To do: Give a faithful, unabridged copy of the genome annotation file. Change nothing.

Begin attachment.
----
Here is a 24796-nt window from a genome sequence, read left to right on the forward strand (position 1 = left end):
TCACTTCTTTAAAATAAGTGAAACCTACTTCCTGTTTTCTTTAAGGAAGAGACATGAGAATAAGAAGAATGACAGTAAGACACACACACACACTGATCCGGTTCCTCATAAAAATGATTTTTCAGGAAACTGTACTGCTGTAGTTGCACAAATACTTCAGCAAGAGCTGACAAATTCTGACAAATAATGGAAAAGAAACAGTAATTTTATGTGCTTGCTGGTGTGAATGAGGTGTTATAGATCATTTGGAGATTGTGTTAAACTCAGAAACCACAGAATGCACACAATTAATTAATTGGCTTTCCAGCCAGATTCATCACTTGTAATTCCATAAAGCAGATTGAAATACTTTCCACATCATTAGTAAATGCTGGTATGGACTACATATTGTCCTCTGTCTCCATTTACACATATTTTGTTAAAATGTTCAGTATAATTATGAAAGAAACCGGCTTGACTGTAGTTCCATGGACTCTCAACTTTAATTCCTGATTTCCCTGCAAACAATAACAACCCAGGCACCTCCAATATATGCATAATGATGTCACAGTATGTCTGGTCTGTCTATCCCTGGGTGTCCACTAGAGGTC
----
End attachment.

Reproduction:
Here is a 24796-nt window from a genome sequence, read left to right on the forward strand (position 1 = left end):
TCACTTCTTTAAAATAAGTGAAACCTACTTCCTGTTTTCTTTAAGGAAGAGACATGAGAATAAGAAGAATGACAGTAAGACACACACACACACTGATCCGGTTCCTCATAAAAATGATTTTTCAGGAAACTGTACTGCTGTAGTTGCACAAATACTTCAGCAAGAGCTGACAAATTCTGACAAATAATGGAAAAGAAACAGTAATTTTATGTGCTTGCTGGTGTGAATGAGGTGTTATAGATCATTTGGAGATTGTGTTAAACTCAGAAACCACAGAATGCACACAATTAATTAATTGGCTTTCCAGCCAGATTCATCACTTGTAATTCCATAAAGCAGATTGAAATACTTTCCACATCATTAGTAAATGCTGGTATGGACTACATATTGTCCTCTGTCTCCATTTACACATATTTTGTTAAAATGTTCAGTATAATTATGAAAGAAACCGGCTTGACTGTAGTTCCATGGACTCTCAACTTTAATTCCTGATTTCCCTGCAAACAATAACAACCCAGGCACCTCCAATATATGCATAATGATGTCACAGTATGTCTGGTCTGTCTATCCCTGGGTGTCCACTAGAGGTC